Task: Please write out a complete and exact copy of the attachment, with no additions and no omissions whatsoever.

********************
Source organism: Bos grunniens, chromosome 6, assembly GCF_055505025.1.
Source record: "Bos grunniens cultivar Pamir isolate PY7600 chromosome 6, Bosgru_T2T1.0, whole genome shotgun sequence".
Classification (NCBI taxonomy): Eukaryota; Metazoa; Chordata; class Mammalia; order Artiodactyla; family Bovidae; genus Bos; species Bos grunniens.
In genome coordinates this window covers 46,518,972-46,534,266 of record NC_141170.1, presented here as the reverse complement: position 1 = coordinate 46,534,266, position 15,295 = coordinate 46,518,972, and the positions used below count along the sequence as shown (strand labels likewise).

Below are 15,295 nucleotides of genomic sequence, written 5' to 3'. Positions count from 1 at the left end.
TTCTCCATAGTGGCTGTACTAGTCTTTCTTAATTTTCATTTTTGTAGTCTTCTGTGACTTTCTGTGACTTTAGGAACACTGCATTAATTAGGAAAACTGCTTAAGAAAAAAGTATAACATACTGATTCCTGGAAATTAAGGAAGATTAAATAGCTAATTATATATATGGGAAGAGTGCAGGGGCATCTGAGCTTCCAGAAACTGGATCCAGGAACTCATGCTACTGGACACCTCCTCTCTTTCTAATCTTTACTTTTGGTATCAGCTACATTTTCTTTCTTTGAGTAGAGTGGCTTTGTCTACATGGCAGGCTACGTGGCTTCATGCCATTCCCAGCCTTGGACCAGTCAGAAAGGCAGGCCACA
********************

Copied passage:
Source organism: Bos grunniens, chromosome 6, assembly GCF_055505025.1.
Source record: "Bos grunniens cultivar Pamir isolate PY7600 chromosome 6, Bosgru_T2T1.0, whole genome shotgun sequence".
Classification (NCBI taxonomy): Eukaryota; Metazoa; Chordata; class Mammalia; order Artiodactyla; family Bovidae; genus Bos; species Bos grunniens.
In genome coordinates this window covers 46,518,972-46,534,266 of record NC_141170.1, presented here as the reverse complement: position 1 = coordinate 46,534,266, position 15,295 = coordinate 46,518,972, and the positions used below count along the sequence as shown (strand labels likewise).

Below are 15,295 nucleotides of genomic sequence, written 5' to 3'. Positions count from 1 at the left end.
TTCTCCATAGTGGCTGTACTAGTCTTTCTTAATTTTCATTTTTGTAGTCTTCTGTGACTTTCTGTGACTTTAGGAACACTGCATTAATTAGGAAAACTGCTTAAGAAAAAAGTATAACATACTGATTCCTGGAAATTAAGGAAGATTAAATAGCTAATTATATATATGGGAAGAGTGCAGGGGCATCTGAGCTTCCAGAAACTGGATCCAGGAACTCATGCTACTGGACACCTCCTCTCTTTCTAATCTTTACTTTTGGTATCAGCTACATTTTCTTTCTTTGAGTAGAGTGGCTTTGTCTACATGGCAGGCTACGTGGCTTCATGCCATTCCCAGCCTTGGACCAGTCAGAAAGGCAGGCCACA